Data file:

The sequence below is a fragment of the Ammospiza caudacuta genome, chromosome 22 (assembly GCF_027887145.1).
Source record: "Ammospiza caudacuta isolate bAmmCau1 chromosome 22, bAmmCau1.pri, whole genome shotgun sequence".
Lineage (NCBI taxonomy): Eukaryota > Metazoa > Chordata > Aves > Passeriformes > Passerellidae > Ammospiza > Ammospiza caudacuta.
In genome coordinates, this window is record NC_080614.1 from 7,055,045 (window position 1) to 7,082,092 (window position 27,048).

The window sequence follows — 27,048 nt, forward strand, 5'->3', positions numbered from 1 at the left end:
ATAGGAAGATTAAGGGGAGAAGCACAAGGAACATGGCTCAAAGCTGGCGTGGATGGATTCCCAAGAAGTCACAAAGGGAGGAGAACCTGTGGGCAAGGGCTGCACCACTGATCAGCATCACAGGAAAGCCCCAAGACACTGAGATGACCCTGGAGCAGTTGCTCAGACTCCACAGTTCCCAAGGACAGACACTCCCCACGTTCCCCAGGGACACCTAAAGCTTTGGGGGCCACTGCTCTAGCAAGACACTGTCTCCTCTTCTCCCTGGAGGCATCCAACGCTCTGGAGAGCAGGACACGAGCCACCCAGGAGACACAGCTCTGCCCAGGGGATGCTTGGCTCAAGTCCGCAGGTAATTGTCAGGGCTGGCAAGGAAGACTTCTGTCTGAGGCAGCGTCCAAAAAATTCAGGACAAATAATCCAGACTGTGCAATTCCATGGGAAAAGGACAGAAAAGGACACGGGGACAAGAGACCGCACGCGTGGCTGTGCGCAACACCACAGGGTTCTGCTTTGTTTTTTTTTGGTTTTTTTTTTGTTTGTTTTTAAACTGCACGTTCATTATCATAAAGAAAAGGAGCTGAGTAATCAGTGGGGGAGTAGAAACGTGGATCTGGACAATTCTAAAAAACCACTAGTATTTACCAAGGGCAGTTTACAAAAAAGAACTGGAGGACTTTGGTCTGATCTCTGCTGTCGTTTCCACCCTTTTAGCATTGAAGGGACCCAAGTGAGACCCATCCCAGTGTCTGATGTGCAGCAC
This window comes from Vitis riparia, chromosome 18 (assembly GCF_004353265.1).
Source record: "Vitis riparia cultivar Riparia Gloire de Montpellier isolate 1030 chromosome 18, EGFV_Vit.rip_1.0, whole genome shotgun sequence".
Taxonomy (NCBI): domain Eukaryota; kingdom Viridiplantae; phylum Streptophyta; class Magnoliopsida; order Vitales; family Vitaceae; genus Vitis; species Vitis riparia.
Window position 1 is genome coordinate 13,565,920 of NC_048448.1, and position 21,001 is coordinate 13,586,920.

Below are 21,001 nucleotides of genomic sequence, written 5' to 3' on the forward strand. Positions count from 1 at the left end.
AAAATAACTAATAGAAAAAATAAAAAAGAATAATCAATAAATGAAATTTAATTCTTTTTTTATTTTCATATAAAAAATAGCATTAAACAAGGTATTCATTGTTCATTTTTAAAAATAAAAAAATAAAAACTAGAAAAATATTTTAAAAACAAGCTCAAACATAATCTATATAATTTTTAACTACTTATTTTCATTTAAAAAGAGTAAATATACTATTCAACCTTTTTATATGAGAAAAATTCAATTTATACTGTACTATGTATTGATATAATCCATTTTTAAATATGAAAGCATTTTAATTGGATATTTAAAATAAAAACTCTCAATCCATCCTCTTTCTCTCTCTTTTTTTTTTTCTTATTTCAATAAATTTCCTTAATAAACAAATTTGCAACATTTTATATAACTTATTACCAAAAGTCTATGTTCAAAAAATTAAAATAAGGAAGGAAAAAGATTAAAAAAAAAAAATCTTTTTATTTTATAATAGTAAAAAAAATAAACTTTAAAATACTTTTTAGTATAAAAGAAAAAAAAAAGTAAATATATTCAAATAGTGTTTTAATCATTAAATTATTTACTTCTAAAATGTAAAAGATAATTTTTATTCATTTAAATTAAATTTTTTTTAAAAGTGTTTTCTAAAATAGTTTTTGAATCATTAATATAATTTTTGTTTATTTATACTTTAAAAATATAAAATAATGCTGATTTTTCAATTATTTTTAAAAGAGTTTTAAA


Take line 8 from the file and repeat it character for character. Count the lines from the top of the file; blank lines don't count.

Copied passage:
Source record: "Vitis riparia cultivar Riparia Gloire de Montpellier isolate 1030 chromosome 18, EGFV_Vit.rip_1.0, whole genome shotgun sequence".